Housing Market Tracker - Subprime Review

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 |  Includes: AMBC, C, FMCC, FNMA
by: Judy Weil

Here's our summary of articles and data points on the housing market. It's part of Seeking Alpha's coverage of the real estate market and homebuilder stocks. Like all other topics and stock coverage from Seeking Alpha, you can have this sent to your Blackberry or desktop email by signing up for our no-spam free email subscription service.

Quote of the Day

"The subprime upheaval pushes out by years the time it will take for the 10-year [Treasury] notes yield to rise above 5.5%." - Louise Yamada, who runs top-ranked technical analysis firm Louise Yamada Technical Research Advisors LLC in New York. (Bloomberg, Dec. 17th)

Subprime Fallout

  • Subprime Woes In US May Delay Citi's Sale Of Indian BPO (India Economic Times, Dec. 17th): "Vikram Pandit, the new Citigroup CEO, will have to add his home country India to the long list of problems he must resolve. The $630-million sale of Citi’s BPO operations in India to Genpact, concluded in-principle in September, has got deadlocked due to Citi’s financial worries related to the US subprime mortgage crisis... Industry sources said the US financial group Wachovia was ‘upset’ over Genpact’s decision to buy the 10,000-strong BPO unit from Citi... a major rival to Citi... Wachovia uses services of a dedicated unit in India, run jointly with Genpact under a seven-year agreement."

  • Centro Slumps 76% on Struggles to Refinance Debt (Bloomberg, Dec. 17th): "Centro Properties Group, the owner of 700 U.S. shopping malls, slumped 76% in Sydney trading after saying it's struggling to refinance debt because of the collapse in the subprime mortgage market. Centro suspended dividends and said it may have to sell assets, after lenders set a Feb. 15 deadline to negotiate maturing debt... The share slump wiped A$4.98 billion ($4.3B) from the market value of Centro and Centro Retail Group, the listed REIT it manages. A sale of assets threatens to undo CEO Andrew Scott's $9 billion expansion into the U.S., where Centro owns the Roosevelt Mall in Philadelphia and Clearwater Mall in Florida."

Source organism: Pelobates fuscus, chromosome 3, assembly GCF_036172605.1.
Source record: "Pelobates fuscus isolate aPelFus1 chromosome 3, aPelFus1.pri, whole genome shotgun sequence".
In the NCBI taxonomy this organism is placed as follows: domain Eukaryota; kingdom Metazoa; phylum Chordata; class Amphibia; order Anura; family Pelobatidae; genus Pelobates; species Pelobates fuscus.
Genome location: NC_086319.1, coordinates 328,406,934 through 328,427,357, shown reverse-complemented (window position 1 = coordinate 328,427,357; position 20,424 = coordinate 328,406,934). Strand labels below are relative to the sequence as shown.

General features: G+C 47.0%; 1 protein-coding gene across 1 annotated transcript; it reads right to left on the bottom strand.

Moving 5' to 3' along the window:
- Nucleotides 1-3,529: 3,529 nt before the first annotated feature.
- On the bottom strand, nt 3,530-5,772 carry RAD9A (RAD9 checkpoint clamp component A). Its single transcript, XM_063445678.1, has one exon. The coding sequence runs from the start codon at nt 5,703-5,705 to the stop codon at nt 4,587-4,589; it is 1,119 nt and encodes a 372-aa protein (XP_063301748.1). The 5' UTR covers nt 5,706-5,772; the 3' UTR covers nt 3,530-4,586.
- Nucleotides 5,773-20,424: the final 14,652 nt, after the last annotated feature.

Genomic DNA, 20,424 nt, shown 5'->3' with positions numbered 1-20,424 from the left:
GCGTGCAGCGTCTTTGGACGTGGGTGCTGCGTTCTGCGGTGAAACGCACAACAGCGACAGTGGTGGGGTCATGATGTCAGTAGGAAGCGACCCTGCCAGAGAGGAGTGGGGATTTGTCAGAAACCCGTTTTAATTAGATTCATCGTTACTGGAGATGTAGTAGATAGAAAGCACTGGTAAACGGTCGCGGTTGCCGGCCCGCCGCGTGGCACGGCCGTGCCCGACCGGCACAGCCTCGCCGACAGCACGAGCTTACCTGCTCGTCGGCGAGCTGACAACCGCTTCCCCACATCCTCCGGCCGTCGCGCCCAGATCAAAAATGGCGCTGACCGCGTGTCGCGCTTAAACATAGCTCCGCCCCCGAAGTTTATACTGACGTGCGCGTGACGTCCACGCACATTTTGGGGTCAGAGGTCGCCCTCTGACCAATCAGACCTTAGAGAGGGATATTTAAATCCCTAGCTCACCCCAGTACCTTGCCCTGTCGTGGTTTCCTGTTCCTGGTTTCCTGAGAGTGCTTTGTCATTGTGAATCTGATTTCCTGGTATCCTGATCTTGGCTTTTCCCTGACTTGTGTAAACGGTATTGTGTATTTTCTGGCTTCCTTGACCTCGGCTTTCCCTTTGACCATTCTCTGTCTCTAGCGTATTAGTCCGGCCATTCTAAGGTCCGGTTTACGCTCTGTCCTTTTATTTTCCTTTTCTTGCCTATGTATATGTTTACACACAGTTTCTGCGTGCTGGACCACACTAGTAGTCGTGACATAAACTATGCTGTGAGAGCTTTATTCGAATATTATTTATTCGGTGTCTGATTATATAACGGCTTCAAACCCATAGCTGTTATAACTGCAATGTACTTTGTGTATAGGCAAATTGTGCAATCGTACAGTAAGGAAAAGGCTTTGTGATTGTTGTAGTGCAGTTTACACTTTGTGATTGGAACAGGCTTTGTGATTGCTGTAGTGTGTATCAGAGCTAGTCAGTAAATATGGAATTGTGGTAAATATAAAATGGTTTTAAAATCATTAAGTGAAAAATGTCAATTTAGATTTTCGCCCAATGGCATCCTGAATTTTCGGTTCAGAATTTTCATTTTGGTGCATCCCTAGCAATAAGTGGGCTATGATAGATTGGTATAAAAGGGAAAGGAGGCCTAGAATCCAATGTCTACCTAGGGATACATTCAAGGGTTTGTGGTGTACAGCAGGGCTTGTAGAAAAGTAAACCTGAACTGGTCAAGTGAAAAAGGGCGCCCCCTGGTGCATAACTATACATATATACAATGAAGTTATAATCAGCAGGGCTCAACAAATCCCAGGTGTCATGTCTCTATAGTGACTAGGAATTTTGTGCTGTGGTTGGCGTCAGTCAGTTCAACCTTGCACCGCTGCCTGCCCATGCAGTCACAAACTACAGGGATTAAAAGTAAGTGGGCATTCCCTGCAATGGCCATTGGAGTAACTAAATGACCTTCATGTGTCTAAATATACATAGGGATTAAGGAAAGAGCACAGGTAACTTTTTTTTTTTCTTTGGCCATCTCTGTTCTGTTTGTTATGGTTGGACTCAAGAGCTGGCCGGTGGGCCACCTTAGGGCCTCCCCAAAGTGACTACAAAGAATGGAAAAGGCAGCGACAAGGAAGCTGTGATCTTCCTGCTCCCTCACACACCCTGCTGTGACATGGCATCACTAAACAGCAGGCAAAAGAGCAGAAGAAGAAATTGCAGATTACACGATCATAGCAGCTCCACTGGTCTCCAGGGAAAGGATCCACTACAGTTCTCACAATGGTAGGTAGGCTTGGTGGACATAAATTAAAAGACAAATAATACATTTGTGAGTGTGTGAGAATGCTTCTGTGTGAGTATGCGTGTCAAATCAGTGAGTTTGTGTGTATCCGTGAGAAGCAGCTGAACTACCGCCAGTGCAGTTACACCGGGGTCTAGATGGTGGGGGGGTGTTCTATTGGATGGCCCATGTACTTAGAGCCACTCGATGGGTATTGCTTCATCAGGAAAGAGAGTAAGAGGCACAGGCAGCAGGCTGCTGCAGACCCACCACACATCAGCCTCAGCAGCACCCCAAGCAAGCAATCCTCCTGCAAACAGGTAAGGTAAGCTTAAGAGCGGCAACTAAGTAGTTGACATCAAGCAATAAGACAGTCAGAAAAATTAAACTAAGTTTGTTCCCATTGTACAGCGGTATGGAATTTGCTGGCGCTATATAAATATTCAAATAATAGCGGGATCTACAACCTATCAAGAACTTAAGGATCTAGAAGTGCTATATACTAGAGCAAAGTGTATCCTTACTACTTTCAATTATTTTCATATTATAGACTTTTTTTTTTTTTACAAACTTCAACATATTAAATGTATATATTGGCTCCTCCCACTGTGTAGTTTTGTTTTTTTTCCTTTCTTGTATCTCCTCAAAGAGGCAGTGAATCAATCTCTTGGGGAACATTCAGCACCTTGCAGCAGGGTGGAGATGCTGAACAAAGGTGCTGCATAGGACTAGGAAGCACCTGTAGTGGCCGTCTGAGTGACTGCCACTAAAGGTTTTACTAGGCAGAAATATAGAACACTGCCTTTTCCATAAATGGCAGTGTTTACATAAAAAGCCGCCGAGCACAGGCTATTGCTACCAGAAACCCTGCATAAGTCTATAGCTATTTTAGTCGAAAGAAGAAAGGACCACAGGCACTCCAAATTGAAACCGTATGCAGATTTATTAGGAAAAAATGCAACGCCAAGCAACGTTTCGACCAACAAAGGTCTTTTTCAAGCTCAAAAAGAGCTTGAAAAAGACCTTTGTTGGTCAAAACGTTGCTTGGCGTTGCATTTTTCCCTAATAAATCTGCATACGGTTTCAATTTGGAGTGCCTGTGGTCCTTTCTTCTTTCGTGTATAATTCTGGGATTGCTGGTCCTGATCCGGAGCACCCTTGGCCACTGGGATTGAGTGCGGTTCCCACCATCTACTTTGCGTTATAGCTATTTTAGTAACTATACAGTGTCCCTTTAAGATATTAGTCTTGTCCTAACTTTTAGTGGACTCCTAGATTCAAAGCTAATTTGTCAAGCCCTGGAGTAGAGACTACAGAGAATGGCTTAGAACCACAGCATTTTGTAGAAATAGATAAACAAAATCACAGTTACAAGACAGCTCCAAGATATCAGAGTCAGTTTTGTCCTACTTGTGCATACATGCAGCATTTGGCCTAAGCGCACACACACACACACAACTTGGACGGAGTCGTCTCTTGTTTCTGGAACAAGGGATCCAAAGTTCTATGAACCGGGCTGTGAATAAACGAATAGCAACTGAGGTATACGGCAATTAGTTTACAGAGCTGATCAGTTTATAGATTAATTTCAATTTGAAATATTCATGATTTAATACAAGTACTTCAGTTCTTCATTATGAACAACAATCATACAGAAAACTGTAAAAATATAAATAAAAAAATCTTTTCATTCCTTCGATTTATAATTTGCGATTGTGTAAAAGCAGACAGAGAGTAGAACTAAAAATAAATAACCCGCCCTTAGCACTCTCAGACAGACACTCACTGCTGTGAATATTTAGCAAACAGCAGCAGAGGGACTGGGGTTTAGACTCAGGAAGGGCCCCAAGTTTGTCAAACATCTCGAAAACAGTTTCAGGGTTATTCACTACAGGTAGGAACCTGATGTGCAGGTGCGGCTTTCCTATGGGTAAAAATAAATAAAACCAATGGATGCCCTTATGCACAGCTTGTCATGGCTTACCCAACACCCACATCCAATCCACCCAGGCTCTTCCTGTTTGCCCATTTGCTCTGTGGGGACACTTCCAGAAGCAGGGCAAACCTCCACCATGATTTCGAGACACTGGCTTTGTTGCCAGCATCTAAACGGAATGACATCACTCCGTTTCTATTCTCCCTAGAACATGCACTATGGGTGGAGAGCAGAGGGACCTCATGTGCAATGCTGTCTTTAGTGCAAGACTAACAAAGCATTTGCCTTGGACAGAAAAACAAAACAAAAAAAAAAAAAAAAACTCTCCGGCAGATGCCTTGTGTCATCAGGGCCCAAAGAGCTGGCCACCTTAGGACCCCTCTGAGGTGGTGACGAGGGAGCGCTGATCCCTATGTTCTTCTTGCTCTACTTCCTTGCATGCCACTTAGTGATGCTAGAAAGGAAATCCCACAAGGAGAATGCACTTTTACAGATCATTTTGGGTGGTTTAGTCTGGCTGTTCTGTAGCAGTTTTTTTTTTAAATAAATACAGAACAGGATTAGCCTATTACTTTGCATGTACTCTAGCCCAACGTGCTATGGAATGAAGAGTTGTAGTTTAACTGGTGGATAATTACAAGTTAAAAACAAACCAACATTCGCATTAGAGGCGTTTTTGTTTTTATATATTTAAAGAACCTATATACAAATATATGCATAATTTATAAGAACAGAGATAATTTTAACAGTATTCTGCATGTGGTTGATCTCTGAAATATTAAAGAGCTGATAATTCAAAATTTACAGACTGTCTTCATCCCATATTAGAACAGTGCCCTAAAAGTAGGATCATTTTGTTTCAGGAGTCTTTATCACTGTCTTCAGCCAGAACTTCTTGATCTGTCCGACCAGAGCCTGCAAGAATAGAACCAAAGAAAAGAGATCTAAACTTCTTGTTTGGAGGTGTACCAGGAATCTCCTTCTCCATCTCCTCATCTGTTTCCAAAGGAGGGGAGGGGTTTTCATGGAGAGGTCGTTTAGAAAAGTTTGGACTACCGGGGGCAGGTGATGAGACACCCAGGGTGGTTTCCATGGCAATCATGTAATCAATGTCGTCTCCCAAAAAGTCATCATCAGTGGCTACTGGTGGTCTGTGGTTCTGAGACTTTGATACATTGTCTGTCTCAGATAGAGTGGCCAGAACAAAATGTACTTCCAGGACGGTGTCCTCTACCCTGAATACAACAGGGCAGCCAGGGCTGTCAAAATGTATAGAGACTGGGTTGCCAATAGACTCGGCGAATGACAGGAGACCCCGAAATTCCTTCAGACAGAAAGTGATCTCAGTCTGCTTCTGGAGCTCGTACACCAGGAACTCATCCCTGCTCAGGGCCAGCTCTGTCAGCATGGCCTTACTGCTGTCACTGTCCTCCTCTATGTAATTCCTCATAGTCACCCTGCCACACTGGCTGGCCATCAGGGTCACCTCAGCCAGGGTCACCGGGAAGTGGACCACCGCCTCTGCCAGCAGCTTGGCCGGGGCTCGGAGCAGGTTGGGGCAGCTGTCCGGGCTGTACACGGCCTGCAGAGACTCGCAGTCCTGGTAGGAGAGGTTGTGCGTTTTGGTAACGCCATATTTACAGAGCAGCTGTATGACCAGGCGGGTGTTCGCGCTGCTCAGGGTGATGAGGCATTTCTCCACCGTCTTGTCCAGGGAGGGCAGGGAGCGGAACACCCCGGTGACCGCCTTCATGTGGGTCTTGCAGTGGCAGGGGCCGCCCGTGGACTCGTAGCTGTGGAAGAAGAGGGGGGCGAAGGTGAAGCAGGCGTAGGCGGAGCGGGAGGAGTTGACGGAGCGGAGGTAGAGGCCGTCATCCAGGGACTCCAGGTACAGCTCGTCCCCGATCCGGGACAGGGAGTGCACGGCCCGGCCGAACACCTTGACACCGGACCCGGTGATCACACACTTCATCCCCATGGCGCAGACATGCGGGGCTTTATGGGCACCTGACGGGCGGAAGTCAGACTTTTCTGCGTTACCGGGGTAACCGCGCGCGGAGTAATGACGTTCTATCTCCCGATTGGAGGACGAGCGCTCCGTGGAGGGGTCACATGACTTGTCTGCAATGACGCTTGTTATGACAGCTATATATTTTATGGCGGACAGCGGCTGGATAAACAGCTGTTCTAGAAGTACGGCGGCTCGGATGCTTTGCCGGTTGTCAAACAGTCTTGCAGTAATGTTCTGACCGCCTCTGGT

• Hey Barron's, Warren is the Ultimate Anti-Volatility Asset (David Merkel in Seeking Alpha, Dec. 17th): "Suppose Buffett... decides to take Ambac (ABK) private. [He'd]... create a non-guaranteed downstream holding company, capitalize it to a level necessary for a AAA rating, and buy Ambac. Warren never guarantees the debt of subsidiaries that he buys. Why should he reward bondholders of his target companies? Warren has never sent a subsidiary into insolvency, but he clearly reserves the right to do that. Bondholders have given him that right... That said, Berky’s excess cash offers opportunities at present... to snap up distressed assets when [Buffett] chooses to do so, and at minimal risk to Berky if an acquisition fails."

  • Greenspan: Throw Cash At Mortgage Crisis (Tim Iacono in Seeking Alpha, Dec. 16th): "Is it possible there could be a bigger moral hazard than Alan Greenspan's proposed solution to the housing crisis? Greenspan said: "Cash from the government", presumably deposited directly into the bank accounts of homeowners who are about to lose their homes, is the former Fed Chairman's solution to the current foreclosure crisis. He added, "Cash is available and we should use that in as large amounts as is necessary to solve the problems".

  • Subprime: A Predictable Surprise (BusinessWeek, Dec. 17th): "That Goldman got it right when so many got it wrong [shows the] firms [ability] to manage risk... [and] demonstrates that the subprime collapse was a predictable surprise... One fund manager not employed by Goldman told me that a Goldman representative informed him that they were seeing unexplained anomalies in their models more than two years ago and began to prepare for the consequences... However, let's ask whether they continued to sell products based on subprime mortgages even after they began to limit their own exposure or shorted subprime CDO products they had recently sold to clients."

  • This Crisis Is No Longer A Simple Problem Of Liquidity (UK Times Online, Dec. 17th): "The Northern Rock crisis looked initially like a liquidity crisis. Nobody questioned the underlying value of the Rock’s mortgages and therefore its ability to repay depositors in the long term. The problem was simply one of timing – if too many depositors wanted to withdraw their money, the bank could not sell off or “liquidate” its mortgages and other long-term assets quickly enough to pay the depositors back. It is now apparent, however, that Northern Rock also faces a solvency problem. The collapse of confidence in the British housing market has reduced the market value of its mortgages."